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Biochemistry. 2002 May 21;41(20):6354-68.

Conformational energetics of rhodopsin modulated by nonlamellar-forming lipids.

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Department of Biochemistry and Molecular Biophysics, University of Arizona, Tucson, Arizona 85721, USA.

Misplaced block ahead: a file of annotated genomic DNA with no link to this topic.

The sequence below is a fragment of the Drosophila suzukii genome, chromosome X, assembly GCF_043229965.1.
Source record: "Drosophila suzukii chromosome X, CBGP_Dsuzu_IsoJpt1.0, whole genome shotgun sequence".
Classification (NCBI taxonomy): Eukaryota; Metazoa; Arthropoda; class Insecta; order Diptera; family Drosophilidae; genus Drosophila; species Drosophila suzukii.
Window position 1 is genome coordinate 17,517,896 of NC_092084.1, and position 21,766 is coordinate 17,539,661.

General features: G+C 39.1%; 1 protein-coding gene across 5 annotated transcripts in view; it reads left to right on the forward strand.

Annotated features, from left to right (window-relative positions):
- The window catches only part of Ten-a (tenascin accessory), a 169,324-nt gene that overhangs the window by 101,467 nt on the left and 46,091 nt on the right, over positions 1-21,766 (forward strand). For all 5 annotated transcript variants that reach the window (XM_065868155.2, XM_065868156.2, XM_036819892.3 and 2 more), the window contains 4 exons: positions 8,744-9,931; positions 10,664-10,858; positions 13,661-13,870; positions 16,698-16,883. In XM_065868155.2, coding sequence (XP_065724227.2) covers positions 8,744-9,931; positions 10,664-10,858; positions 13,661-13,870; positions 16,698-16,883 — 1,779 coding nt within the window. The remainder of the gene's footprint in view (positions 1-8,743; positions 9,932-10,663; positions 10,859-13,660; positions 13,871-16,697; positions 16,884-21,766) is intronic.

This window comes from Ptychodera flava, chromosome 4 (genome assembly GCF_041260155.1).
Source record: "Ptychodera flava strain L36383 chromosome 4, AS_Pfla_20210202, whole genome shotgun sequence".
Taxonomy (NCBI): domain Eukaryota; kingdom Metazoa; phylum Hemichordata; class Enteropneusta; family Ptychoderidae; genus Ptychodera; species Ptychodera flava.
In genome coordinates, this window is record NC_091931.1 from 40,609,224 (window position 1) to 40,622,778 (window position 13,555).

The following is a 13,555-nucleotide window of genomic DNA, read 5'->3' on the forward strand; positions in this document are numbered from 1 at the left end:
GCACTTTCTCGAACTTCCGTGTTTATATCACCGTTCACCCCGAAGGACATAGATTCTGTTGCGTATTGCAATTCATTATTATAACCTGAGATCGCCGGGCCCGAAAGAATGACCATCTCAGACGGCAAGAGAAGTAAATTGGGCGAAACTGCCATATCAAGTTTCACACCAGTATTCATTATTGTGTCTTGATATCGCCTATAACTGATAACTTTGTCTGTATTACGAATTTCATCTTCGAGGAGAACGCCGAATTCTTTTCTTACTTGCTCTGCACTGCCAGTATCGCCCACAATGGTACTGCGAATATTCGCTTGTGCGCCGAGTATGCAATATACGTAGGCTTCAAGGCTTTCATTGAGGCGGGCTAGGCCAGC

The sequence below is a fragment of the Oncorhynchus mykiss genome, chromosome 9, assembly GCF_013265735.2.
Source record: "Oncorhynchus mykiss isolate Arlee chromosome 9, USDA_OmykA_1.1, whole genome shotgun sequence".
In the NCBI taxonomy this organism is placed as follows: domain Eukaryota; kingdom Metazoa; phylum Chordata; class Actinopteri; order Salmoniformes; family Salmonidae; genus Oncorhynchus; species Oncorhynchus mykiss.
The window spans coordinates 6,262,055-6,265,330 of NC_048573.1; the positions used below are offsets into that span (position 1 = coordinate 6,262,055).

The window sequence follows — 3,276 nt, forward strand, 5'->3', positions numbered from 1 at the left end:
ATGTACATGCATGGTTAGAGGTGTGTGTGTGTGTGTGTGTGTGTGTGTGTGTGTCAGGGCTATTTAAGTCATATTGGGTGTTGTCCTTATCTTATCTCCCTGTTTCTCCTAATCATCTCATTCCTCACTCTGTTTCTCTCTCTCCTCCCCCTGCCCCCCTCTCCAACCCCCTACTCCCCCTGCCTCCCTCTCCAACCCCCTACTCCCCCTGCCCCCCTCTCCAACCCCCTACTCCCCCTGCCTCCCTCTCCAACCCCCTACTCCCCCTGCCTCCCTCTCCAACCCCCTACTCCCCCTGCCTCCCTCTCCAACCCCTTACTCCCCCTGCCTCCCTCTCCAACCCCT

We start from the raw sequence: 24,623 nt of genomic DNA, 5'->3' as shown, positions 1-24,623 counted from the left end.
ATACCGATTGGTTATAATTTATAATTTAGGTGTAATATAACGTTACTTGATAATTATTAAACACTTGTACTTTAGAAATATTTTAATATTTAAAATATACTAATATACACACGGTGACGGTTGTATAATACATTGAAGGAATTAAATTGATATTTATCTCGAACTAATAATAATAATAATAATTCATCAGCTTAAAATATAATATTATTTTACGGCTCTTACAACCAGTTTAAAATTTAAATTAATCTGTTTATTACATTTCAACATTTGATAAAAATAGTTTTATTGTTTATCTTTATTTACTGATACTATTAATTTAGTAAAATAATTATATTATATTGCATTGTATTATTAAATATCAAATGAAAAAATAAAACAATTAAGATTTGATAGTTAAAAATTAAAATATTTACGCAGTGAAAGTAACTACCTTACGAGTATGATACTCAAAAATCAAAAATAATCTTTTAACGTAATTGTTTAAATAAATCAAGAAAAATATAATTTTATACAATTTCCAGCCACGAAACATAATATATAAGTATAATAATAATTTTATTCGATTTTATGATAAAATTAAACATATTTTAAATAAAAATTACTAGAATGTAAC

Rhodopsin is an important example of a G protein-coupled receptor (GPCR) in which 11-cis-retinal is the ligand and acts as an inverse agonist. Photolysis of rhodopsin leads to formation of the activated meta II state from its precursor meta I. Various mechanisms have been proposed to explain how the membrane composition affects the meta I-meta II conformational equilibrium in the visual process. For rod disk membranes and recombinant membranes containing rhodopsin, the lipid properties have been discussed in terms of elastic deformation of the bilayer. Here we have investigated the relation of nonlamellar-forming lipids, such as dioleoylphosphatidylethanolamine (DOPE), together with dioleoylphosphatidylcholine (DOPC), to the photochemistry of membrane-bound rhodopsin. We conducted flash photolysis experiments for bovine rhodopsin recombined with DOPE/DOPC mixtures (0:100 to 75:25) as a function of pH to explore the dependence of the photochemical activity on the monolayer curvature free energy of the membrane. It is well-known that DOPC forms bilayers, whereas DOPE has a propensity to adopt the nonlamellar, reverse hexagonal (H(II)) phase. In the case of neutral DOPE/DOPC recombinants, calculations of the membrane surface pH confirmed that an increase in DOPE favored the meta II state. Moreover, doubling the PE headgroup content versus the native rod membranes substituted for the polyunsaturated, docosahexaenoic acyl chains (22:6 omega 3), suggesting rhodopsin function is associated with a balance of forces within the bilayer. The data are interpreted by applying a flexible surface model, in which the meta II state is stabilized by lipids tending to form the H(II) phase, with a negative spontaneous curvature. A simple theory, based on principles of surface chemistry, for coupling the energetics of membrane proteins to material properties of the bilayer lipids is described. For rhodopsin, the free energy balance of the receptor and the lipids is altered by photoisomerization of retinal and involves curvature stress/strain of the membrane (frustration). A new biophysical principle is introduced: matching of the spontaneous curvature of the lipid bilayer to the mean curvature of the lipid/water interface adjacent to the protein, which balances the lipid/protein solvation energy. In this manner, the thermodynamic driving force for the meta I-meta II conformational change of rhodopsin is tightly controlled by mixtures of nonlamellar-forming lipids having distinctive material properties.

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